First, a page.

Adult: For cases that are severe, disabling, or subjecting the patient to extreme distress: 30 mg daily as a single or in divided doses, may be increased to 60 mg daily according to patient response. Usual dose range: 10-60 mg daily. Use the lowest dose that can control the symptoms. Max treatment duration: 4-6 weeks (including tapering off process). Elderly: Initiate at a lower dose or a dose of no more than 15 mg daily. May increase gradually according to patient response.
Special Patient Group
Debilitated patient: Initiate at a lower dose or a dose of no more than 15 mg daily. May increase gradually according to patient response.
May be taken with or without food.
Myasthenia gravis, sleep apnoea syndrome, severe respiratory insufficiency. Severe hepatic impairment.
Patient with suspected, known, or history of alcohol or drug abuse. Not recommended for the primary treatment of psychotic illness. Not indicated for use as monotherapy to treat depression or anxiety associated depression. Avoid abrupt withdrawal. Elderly and debilitated patients. Pregnancy and lactation. Concomitant use with opioids.
Significant: Tolerance (may develop after repeated use for a few weeks), physical and psychological dependence; anterograde amnesia; rebound insomnia and anxiety; psychiatric and paradoxical reactions (e.g. restlessness, agitation, irritability, aggressiveness, rage, delusion, hallucination, nightmare, psychoses, behavioural changes). Cardiac disorders: Palpitations. Eye disorders: Blurred or double vision. Gastrointestinal disorders: Dry mouth, gastrointestinal disturbances. General disorders and administration site conditions: Fatigue, weakness. Musculoskeletal and connective tissue disorders: Joint pain. Nervous system disorders: Drowsiness, ataxia, dizziness, headache, lightheadedness, slurred speech, tremor, hyperactivity. Psychiatric disorders: Confusion, vivid dreams, depression. Skin and subcutaneous tissue disorders: Rash, diaphoresis.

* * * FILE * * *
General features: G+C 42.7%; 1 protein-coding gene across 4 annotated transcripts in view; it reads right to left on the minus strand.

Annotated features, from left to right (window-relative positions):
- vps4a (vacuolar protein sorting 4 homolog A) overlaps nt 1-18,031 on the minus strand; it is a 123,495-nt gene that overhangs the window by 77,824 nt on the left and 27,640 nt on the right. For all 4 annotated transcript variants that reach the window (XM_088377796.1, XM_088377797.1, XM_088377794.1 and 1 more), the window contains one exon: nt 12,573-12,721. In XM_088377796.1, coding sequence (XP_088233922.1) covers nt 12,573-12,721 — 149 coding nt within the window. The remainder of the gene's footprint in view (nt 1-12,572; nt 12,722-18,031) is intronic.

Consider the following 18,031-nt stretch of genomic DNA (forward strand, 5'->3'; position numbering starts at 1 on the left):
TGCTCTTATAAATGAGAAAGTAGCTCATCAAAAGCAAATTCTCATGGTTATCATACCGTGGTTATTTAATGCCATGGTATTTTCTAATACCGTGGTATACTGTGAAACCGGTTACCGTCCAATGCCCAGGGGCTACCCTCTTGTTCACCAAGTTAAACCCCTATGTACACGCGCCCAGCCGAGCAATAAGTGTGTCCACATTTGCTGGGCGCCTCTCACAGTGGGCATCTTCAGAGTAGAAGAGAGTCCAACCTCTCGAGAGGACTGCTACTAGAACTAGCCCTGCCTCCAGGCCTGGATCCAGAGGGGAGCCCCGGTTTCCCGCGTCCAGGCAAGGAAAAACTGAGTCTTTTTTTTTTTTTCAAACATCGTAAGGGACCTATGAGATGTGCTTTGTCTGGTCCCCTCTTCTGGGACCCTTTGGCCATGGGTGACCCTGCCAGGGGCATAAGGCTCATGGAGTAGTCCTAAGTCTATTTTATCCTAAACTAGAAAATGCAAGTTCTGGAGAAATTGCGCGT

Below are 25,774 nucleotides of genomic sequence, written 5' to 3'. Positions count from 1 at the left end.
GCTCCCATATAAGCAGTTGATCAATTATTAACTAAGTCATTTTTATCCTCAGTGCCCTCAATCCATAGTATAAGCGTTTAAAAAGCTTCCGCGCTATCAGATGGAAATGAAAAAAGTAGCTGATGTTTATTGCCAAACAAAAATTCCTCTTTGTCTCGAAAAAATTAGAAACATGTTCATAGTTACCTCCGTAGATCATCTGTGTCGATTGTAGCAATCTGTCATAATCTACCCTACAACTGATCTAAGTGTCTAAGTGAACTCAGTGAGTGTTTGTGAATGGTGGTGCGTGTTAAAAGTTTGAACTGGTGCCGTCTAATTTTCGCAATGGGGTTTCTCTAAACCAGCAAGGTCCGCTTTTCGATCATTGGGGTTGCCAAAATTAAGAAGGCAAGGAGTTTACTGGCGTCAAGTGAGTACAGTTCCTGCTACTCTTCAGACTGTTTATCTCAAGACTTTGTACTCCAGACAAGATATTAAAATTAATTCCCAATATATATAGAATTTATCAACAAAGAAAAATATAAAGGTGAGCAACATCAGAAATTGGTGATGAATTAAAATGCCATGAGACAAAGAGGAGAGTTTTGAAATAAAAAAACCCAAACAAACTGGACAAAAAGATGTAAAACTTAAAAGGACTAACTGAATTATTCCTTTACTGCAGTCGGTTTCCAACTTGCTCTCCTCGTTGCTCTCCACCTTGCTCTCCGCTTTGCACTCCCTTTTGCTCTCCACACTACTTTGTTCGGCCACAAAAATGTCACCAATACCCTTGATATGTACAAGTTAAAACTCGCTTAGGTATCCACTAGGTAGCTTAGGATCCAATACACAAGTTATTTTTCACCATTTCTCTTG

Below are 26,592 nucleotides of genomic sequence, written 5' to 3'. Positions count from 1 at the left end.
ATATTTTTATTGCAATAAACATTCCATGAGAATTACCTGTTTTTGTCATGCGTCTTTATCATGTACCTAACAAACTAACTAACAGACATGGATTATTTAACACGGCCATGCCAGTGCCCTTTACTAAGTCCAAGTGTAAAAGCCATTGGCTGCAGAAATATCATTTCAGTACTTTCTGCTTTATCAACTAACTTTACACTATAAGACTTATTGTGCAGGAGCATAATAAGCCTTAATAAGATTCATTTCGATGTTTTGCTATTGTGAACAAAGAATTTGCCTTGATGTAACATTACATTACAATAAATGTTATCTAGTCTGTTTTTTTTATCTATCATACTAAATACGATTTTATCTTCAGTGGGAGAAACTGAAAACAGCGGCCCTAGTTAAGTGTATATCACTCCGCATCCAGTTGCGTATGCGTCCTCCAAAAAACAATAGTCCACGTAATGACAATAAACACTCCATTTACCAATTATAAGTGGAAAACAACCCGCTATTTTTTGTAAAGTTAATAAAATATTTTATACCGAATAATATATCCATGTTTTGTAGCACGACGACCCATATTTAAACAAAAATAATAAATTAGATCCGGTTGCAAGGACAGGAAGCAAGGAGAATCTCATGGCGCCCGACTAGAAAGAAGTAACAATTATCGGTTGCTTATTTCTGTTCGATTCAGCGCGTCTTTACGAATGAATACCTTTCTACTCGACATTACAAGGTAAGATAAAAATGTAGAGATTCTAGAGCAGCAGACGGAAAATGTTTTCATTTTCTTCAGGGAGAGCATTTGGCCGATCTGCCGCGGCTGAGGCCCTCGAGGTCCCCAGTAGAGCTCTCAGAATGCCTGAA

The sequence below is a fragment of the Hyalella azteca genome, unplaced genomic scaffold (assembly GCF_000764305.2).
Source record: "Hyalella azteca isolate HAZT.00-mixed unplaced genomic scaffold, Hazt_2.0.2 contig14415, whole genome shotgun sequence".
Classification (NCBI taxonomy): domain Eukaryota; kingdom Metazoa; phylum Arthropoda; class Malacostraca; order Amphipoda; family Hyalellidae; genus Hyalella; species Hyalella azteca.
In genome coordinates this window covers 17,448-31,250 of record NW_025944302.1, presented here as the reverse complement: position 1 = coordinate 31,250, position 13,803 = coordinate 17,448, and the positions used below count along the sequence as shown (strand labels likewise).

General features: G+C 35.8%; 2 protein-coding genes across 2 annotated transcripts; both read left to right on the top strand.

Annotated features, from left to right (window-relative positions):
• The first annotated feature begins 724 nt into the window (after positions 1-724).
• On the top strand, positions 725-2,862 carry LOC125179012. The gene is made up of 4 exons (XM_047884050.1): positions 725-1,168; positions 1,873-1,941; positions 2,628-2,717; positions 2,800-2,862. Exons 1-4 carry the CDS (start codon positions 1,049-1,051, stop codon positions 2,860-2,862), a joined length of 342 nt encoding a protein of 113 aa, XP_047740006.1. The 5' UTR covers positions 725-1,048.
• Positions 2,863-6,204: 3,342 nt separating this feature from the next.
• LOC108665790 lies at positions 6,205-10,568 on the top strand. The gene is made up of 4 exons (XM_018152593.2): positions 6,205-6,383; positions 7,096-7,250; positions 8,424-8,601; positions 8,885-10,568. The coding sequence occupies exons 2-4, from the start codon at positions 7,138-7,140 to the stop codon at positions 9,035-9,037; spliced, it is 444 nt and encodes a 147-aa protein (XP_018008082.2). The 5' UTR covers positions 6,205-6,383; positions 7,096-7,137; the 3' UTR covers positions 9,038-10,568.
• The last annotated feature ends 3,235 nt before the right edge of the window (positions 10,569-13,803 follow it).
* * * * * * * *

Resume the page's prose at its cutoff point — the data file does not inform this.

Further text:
Patient Counseling Information
This drug may cause sedation, amnesia, impaired concentration and muscular function; if affected, do not drive or operate machinery.
Monitor blood counts and LFTs periodically in patients on prolonged therapy. Reassess patient regularly and evaluate the need for continued treatment.
Symptoms: Mental confusion, lethargy, drowsiness; ataxia, hypotonia, hypotension, respiratory depression. Rarely, coma and death. Management: Induce vomiting in conscious patients within 1 hour of ingestion. Perform gastric lavage while protecting the airway in unconscious patients. Administer activated charcoal to reduce absorption if emptying of the stomach has no advantage. May give flumazenil as an antidote. Monitor respiratory and CV functions.
Additive CNS depressant effects including respiratory depression with antipsychotics (e.g. clozapine), hypnotics, anxiolytics/sedatives, antidepressants, narcotic analgesics, anti-epileptics, anaesthetics, and sedative antihistamines. May result in enhanced euphoria leading to an increased risk in psychological dependence with narcotic analgesics. May enhance therapeutic effect with oral contraceptives and certain CYP450 enzyme inhibitors. May reduce metabolism and increase the risk of potential toxicity with CYP3A4 enzyme inhibitors. Potentially Fatal: May cause profound sedation, respiratory depression, and coma with opioids.
Alcohol may potentiate the sedative effect of prazepam.
Description: Prazepam is a long-acting benzodiazepine derivative that is converted in the liver to desmethyldiazepam (active metabolite). It has similar clinical activity to other benzodiazepines, including anxiolytic, sedative, anticonvulsant, and central muscle relaxant properties. Pharmacokinetics: Metabolism: Undergoes extensive first-pass metabolism in the liver to desmethyldiazepam (nordazepam) and oxazepam.
N05BA11 - prazepam ; Belongs to the class of benzodiazepine derivatives anxiolytics. Used in the management of anxiety, agitation or tension.
Anon. Prazepam. Lexicomp Online. Hudson, Ohio. Wolters Kluwer Clinical Drug Information, Inc. https://online.lexi.com. Accessed 05/08/2021.Buckingham R (ed). Prazepam. Martindale: The Complete Drug Reference [online]. London. Pharmaceutical Press. https://www.medicinescomplete.com. Accessed 05/08/2021.Prazepam. Gold Standard Drug Database in ClinicalKey [online]. Elsevier Inc. https://www.clinicalkey.com. Accessed 13/08/2021.